The naturally occurring proteogenic amino acids are shown in Table 1 together with their three letter and one letter codes. L-amino acids are referred to using capital letters or initial capital letters whereas D-amino acids are referred to using lower case letters.

TABLE 1

* Glycine does not have an asymmetric centre at the alpha carbon and therefore is not

D or L. Herein glycine may be referred to using codes designating D or L amino acids (GIy, gly, G, or g).

Suitable non-proteogenic or non-naturally occurring amino acids may be prepared by side chain modification or by total synthesis. Examples of side chain modifications contemplated by the present invention include modifications of amino groups such as by reductive alkylation by reaction with an aldehyde followed by reduction with NaBH 4 ; amidination with methylacetimidate; acylation with acetic anhydride; carbamoylation of amino groups with cyanate; trinitrobenzylation of amino groups with 2, 4, 6-trinitrobenzene sulphonic acid (TNBS); acylation of amino groups with succinic anhydride and tetrahydrophthalic anhydride; and pyridoxylation of lysine with pyridoxal- 5-phosphate followed by reduction with NaBH 4 .

The guanidine group of arginine residues may be modified by the formation of heterocyclic condensation products with reagents such as 2,3-butanedione, phenylglyoxal and glyoxal.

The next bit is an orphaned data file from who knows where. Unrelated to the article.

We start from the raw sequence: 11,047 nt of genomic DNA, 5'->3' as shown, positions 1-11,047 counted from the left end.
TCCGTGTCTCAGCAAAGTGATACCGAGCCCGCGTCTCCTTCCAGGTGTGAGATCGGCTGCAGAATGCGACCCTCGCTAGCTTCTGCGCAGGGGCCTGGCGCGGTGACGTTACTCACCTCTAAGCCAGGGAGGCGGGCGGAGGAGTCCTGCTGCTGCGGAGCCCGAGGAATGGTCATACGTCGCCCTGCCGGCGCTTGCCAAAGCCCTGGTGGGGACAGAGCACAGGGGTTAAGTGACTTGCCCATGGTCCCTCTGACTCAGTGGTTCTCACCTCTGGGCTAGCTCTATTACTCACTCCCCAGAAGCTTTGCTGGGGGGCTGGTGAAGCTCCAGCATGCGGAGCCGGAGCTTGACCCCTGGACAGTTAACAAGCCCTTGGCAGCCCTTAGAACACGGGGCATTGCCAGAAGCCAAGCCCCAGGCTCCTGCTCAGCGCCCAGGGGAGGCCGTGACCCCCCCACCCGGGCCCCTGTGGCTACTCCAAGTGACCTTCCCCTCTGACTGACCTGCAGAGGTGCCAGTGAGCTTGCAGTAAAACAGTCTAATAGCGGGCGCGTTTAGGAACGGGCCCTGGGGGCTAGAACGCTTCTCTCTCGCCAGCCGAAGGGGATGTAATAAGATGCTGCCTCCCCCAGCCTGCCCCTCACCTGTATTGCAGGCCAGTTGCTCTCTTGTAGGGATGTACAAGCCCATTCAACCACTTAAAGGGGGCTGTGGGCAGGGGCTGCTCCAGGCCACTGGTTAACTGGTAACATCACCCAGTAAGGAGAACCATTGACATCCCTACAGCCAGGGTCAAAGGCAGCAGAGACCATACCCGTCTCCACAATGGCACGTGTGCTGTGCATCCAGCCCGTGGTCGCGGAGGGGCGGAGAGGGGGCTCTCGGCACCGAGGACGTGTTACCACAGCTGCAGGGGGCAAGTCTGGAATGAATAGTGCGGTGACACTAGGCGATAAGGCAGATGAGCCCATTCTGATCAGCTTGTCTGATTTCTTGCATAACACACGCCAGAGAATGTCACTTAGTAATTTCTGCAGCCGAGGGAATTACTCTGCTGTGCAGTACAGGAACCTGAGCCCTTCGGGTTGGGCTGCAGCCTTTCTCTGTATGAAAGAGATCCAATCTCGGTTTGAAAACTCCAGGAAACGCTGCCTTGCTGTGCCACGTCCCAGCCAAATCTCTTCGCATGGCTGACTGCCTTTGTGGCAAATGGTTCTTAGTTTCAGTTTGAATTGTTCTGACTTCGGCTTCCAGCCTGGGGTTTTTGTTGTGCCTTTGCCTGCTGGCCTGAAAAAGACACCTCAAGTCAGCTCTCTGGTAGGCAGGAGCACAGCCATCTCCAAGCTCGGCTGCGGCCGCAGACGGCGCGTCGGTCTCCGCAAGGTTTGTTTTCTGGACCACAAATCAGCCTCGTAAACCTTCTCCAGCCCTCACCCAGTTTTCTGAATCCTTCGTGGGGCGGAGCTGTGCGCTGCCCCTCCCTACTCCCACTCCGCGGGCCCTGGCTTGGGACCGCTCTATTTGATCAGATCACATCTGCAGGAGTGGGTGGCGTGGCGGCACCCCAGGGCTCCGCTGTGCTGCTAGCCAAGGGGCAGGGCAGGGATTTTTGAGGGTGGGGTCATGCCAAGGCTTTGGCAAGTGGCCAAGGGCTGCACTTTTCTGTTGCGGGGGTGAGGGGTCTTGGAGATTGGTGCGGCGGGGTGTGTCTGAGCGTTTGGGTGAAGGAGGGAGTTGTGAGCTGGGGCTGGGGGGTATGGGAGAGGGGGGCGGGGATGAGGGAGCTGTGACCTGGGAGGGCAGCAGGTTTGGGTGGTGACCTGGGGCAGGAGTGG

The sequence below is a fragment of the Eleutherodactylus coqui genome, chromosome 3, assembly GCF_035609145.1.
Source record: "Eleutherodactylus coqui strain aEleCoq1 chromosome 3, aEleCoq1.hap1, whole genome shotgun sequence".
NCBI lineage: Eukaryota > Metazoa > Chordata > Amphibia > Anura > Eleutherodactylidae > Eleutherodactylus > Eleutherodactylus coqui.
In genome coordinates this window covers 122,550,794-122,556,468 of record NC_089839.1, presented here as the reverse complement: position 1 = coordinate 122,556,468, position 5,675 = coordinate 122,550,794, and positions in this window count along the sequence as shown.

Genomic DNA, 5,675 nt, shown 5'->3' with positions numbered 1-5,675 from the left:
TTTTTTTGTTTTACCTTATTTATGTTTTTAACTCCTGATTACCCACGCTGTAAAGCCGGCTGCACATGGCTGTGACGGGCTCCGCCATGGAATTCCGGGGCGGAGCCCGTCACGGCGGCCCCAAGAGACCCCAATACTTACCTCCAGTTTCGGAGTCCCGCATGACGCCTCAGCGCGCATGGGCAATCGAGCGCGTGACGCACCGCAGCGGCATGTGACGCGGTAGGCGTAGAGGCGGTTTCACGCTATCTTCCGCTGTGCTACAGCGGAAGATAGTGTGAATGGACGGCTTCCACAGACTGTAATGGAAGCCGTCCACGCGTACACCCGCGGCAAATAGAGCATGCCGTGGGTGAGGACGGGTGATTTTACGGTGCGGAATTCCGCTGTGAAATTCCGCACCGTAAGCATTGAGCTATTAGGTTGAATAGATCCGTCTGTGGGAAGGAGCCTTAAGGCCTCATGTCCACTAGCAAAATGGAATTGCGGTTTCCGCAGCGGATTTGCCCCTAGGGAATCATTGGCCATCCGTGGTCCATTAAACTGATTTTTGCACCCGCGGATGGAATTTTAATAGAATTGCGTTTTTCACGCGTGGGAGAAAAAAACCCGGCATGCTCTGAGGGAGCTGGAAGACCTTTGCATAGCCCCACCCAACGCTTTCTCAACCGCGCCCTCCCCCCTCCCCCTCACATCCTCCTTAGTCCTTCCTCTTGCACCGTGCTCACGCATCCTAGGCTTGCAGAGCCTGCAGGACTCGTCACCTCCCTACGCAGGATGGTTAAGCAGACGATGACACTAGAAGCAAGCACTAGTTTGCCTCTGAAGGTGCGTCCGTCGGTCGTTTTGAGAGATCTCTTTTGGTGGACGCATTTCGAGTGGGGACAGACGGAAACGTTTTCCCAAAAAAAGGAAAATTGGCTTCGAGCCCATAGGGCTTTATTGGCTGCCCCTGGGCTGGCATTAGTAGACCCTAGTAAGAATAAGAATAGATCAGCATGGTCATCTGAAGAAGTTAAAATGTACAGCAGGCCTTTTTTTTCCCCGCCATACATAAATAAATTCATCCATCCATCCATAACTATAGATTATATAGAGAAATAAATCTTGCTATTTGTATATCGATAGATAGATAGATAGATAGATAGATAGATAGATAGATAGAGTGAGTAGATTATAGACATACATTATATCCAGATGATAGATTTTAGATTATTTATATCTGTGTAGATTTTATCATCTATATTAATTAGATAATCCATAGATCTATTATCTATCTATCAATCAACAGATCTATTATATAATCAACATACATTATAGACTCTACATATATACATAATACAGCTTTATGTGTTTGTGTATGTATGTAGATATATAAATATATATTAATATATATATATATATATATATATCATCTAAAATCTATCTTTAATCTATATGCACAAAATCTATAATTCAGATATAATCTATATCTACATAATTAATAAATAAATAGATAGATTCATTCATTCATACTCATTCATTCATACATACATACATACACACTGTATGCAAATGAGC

The carboxyl group may be modified by carbodiimide activation via O-acylisourea formation followed by subsequent derivitisation, for example, to a corresponding amide.

Sulfhydryl groups that may occur in oligopeptides at the N- or C-terminus (R 1 or R 2 ) or are other than those present in ci to C 6 , may be modified by methods such as carboxymethylation with iodoacetic acid or iodoacetamide; performic acid oxidation to cysteic acid; formation of a mixed disulfides with other thiol compounds; reaction with maleimide, maleic anhydride or other substituted maleimide; formation of mercurial derivatives using 4-chloromercuribenzoate, 4-chloromercuriphenylsulfonic acid, phenylmercury chloride, 2-chloromercuri-4-nitrophenol and other mercurials; carbamoylation with cyanate at alkaline pH.

Tryptophan residues may be modified by, for example, oxidation with N-bromosuccinimide or alkylation of the indole ring with 2-hydroxy-5-nitrobenzyl bromide or sulfenyl halides. Tyrosine residues on the other hand, may be altered by nitration with tetranitromethane to form a 3-nitrotyrosine derivative.

Modification of the imidazole ring of a histidine residue may be accomplished by alkylation with iodoacetic acid derivatives or N-carboethoxylation with diethylpyrocarbonate.

Examples of incorporating unnatural amino acids and derivatives during protein synthesis include, but are not limited to, use of norleucine, 4-amino butyric acid, 4-amino-3- hydroxy-5-phenylpentanoic acid, 6-aminohexanoic acid, t-butylglycine, norvaline, phenylglycine, ornithine, sarcosine, 4-amino-3-hydroxy-6-methylheptanoic acid and 2-thienyl alanine. Examples of suitable non-proteogenic or non-naturally occurring amino acids contemplated herein is shown in Table 2.

TABLE 2

Non-conventional Code Non-conventional Code amino acid amino acid

α-aminobutyric acid Abu N-(4-aminobutyl)glycine NgIu D-ornithine Dorn N-(2-am inoethyl)glycine Naeg aminocyclopropane- Cpro N-(3-aminopropyl)glycine Norn carboxylate N-benzylglycine Nphe aminoisobutyric acid Aib N-(2-carbamylethyl)glycine NgIn aminonorbornyl- Norb N-(carbamylmethyl)glycine Nasn carboxylate N-(2-carboxyethyl)glycine NgIu cyclohexylalanine Chexa N-(carboxymethyl)glycine Nasp